Can you Quit a Job While on Workman’s Comp?
Workman’s compensation (also known as ‘workman’s comp’) is a type of health and safety insurance that provides benefits to injured employees while they are unable to work. Many people’s immediate consideration when they are injured is how much time they need to take away from their job to recover. There is, however, an additional consideration to be made when it comes to workman’s comp. Can an injured employee quit while they are on workman’s comp?
Can I Quit my Job While on Workman’s Comp?
Generally speaking, yes, you can quit your job while you are on workman’s comp. However, there are a few caveats and implications that should be taken into consideration. Here is what to look out for:
- When taking time off for an injury, you should speak to your manager and HR representative first. Before you quit, be sure to speak to your manager and/or HR representative about taking time off due to an injury and the process for applying for workman’s comp. Additionally, they may be able to provide guidance on how best to quit.
- You cannot be fired while on workman’s comp. If you quit prior to applying for workman’s comp then you may be subject to being fired.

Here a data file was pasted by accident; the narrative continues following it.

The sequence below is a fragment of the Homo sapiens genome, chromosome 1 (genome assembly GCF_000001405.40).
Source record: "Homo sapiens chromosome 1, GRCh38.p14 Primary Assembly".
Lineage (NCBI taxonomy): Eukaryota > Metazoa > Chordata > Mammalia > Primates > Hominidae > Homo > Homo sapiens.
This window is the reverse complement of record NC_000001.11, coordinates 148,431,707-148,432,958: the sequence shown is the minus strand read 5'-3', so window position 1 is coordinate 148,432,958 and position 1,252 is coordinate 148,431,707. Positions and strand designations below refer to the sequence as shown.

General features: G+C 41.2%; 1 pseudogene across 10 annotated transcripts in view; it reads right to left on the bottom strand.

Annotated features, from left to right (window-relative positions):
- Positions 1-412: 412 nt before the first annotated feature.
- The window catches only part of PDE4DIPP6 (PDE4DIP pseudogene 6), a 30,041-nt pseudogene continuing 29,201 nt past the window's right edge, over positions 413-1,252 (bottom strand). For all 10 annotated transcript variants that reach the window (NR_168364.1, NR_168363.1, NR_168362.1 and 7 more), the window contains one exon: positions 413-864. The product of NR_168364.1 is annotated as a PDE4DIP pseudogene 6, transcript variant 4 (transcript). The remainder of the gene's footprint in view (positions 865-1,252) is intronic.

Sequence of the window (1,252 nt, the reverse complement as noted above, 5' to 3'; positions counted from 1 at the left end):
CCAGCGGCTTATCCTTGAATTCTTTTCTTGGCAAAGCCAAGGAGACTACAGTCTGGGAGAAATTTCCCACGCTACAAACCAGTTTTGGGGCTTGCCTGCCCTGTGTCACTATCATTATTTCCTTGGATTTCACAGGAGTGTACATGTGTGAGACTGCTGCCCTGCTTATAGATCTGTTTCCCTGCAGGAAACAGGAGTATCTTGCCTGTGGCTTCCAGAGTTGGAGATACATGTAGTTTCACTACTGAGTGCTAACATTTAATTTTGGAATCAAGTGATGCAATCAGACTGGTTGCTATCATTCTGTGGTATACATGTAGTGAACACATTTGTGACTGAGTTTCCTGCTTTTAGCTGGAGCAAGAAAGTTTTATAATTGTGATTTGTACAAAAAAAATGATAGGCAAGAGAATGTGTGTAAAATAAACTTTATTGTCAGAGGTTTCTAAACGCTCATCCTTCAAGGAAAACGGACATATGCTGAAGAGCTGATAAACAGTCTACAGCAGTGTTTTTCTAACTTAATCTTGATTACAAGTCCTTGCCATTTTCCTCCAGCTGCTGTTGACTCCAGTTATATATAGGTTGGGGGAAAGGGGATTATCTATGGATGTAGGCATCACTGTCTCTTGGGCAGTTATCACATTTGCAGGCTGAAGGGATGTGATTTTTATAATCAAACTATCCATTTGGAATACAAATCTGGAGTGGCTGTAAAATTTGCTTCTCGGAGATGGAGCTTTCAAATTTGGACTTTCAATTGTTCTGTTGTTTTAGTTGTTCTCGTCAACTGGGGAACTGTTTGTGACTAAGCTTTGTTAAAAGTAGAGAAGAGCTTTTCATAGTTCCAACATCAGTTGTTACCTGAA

- You are still required to follow the applicable workman’s comp laws in your state. If you are on workman’s comp, it is still illegal to quit prior to the specified period of time.
- You may be required to repay the benefits received. Depending on the state and the specific case, if benefits are received, then you may be legally required to repay them if you quit.
It is generally a good idea to speak to a workman’s comp lawyer if you are considering quitting your job while on workman’s comp. If the situation calls for it, then the lawyer may be able to provide additional guidance, support and representation.
To sum up, yes, you can quit your job while on workman’s comp. However, before you do take this step, speak to your manager and/or HR representative. Also, be sure to familiarize yourself with the applicable workman’s comp laws in your state. Finally, if necessary, consult with a workman’s comp lawyer for additional guidance and advice.